Effort underway to turn MLK's former Camden home into museum that honors his legacy
An effort is underway to turn a Camden home where Rev. Dr. Martin Luther King Jr. once lived into a museum that honors his legacy.
For three years, King called the house in Camden his home. From 1948 to 1951, while going to Crozer Theological Seminary in Pennsylvania, he spent half of his time on campus and the other half in the New Jersey community.
"Here in this city, there is a lot of history, and this is a part of it. For Martin Luther King to have lived here, studied here, and planned his protest here, is phenomenal," said Yocontalie Jackson, freelance curator Camden County Historical Society.
A young King actually planned his first protest while he lived in Camden.
"He was a young man. He was in his 20s. So before he was behind the pulpit and doing his 'I Have a Dream' speech and things like that, this is where he started. This is where it was planned," Jackson said.
In 1950, the then 21-year-old went with his childhood friend and two young women to the now demolished Mary's Cafe in Maple Shade. According to a police report, they were denied service by the owner of the cafe and told to leave. When they refused, the owner got out a revolver shot outside the restaurant once and said, "I'd kill for less."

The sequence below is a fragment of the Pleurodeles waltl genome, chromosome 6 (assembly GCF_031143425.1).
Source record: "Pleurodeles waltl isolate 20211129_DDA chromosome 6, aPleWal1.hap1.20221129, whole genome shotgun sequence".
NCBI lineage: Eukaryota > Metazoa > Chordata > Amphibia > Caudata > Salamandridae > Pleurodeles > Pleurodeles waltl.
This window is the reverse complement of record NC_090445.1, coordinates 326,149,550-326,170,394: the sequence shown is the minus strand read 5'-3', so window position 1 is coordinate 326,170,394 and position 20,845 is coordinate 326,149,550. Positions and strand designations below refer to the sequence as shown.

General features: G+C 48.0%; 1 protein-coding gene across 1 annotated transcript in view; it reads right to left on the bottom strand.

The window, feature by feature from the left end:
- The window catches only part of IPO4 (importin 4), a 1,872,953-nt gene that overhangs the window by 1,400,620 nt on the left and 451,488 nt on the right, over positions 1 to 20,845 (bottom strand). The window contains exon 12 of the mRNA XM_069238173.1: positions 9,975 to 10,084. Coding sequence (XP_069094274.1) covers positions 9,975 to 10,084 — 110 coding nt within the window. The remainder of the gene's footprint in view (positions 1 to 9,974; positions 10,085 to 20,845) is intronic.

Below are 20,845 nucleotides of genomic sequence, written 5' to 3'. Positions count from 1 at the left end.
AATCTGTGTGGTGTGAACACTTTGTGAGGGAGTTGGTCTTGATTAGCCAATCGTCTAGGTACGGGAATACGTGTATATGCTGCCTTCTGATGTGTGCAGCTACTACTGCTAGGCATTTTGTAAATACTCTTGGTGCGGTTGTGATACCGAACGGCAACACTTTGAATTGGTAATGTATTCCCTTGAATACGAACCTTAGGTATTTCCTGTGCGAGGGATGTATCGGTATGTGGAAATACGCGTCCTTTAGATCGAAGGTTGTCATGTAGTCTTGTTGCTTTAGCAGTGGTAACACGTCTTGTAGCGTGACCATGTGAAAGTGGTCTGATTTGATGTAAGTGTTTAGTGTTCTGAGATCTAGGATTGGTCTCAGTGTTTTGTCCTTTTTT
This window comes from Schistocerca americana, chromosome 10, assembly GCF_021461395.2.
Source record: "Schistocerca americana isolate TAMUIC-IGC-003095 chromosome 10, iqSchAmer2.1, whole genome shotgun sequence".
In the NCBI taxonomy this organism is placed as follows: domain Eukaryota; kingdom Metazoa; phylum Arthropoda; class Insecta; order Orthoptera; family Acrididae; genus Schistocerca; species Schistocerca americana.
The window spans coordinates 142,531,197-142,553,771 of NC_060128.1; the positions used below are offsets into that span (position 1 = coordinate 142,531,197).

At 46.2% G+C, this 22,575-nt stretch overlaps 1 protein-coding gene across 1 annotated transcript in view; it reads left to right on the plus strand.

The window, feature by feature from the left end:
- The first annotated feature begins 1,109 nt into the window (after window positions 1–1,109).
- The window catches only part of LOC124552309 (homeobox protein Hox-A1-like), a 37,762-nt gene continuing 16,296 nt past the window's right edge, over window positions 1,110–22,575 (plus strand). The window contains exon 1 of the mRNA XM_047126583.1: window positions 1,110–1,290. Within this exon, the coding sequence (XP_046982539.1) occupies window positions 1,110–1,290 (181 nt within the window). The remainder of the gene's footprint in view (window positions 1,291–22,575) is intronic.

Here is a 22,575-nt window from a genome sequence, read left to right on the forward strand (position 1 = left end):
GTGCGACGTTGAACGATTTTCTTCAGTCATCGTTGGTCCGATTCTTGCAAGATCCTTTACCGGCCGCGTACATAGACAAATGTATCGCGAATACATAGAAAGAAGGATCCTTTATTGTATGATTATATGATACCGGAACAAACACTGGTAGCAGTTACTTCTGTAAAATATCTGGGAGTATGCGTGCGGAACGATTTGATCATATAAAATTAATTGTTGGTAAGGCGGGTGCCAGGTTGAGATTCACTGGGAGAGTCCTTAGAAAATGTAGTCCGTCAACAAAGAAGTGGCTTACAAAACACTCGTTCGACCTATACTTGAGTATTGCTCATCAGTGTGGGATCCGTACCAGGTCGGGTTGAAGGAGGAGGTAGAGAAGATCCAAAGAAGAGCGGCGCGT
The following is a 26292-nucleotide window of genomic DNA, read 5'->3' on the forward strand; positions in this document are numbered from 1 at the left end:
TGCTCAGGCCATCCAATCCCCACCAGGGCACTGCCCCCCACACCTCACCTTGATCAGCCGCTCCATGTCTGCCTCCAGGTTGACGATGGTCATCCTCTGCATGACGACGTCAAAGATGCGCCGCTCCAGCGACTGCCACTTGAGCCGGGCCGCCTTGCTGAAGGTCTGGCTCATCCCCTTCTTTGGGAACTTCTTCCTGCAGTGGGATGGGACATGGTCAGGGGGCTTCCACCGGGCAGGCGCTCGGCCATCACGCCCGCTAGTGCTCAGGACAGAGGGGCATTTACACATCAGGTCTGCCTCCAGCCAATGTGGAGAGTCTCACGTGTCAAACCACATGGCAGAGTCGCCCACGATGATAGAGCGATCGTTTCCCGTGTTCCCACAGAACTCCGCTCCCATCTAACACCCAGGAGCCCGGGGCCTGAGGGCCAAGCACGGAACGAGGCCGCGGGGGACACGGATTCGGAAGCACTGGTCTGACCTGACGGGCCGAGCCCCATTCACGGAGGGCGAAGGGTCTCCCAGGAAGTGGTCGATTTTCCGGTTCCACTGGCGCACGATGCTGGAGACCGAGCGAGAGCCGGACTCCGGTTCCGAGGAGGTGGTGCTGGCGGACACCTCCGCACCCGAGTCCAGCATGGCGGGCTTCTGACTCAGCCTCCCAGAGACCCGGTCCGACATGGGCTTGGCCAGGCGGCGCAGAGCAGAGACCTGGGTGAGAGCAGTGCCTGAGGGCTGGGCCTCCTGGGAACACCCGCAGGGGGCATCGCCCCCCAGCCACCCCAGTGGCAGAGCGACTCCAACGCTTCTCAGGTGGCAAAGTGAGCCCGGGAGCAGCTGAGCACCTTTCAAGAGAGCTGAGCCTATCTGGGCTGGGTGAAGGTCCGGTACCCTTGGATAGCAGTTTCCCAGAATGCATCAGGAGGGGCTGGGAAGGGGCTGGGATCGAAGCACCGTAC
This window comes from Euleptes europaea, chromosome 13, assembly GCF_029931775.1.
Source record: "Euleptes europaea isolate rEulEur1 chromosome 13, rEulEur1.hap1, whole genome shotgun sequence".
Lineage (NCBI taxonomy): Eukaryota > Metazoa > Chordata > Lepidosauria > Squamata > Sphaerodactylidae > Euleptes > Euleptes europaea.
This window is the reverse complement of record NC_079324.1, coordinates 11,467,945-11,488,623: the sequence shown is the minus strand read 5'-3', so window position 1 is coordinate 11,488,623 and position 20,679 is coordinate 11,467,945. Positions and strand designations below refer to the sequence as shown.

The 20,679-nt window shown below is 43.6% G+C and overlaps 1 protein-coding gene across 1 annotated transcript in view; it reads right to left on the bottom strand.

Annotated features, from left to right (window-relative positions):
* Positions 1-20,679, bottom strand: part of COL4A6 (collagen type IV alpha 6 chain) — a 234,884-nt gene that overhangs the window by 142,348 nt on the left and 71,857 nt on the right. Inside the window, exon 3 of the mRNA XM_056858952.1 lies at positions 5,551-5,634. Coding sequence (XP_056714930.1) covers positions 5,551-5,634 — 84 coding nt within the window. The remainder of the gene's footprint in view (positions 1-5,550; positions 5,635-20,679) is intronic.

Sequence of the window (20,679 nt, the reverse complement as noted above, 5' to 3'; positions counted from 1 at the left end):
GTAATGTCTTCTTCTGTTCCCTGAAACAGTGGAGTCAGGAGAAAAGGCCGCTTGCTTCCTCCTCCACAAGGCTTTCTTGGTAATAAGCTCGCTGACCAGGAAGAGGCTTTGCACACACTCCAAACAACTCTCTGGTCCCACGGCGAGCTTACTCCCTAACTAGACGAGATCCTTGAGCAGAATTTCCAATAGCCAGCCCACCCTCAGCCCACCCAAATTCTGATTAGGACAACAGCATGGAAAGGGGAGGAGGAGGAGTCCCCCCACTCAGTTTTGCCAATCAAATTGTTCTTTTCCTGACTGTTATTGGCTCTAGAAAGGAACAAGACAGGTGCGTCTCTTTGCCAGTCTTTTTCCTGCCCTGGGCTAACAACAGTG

"Most people, the books, the movies talk about it starting in 1955 with Rosa Parks with the Montgomery bus boycott. But when you start to think of it, back it up five years. What you are experiencing right now is we are rewriting history," said Pastor Amir Khan, owner of King’s house.
King would end up filing a police report against the owner. He was then charged with disorderly conduct and violation of New Jersey's 1945 civil rights law that prohibits refusal of service based on race.
The tavern was demolished in 2011, but a sign that recalls the historic event and honors King was installed in 2018.
"This is the very first time that this national law was ever used by Dr. King, planned out of this house, right here in Camden, New Jersey," Khan said.
The hope is to continue to honor the legacy of King by turning the house where he stayed into a museum.
"We're believing that over the next year, we'll be able to have this total place remodeled, have a big grand opening," Khan said.
PREVIOUS COVERAGE: Fire severely damages New Jersey house where MLK stayed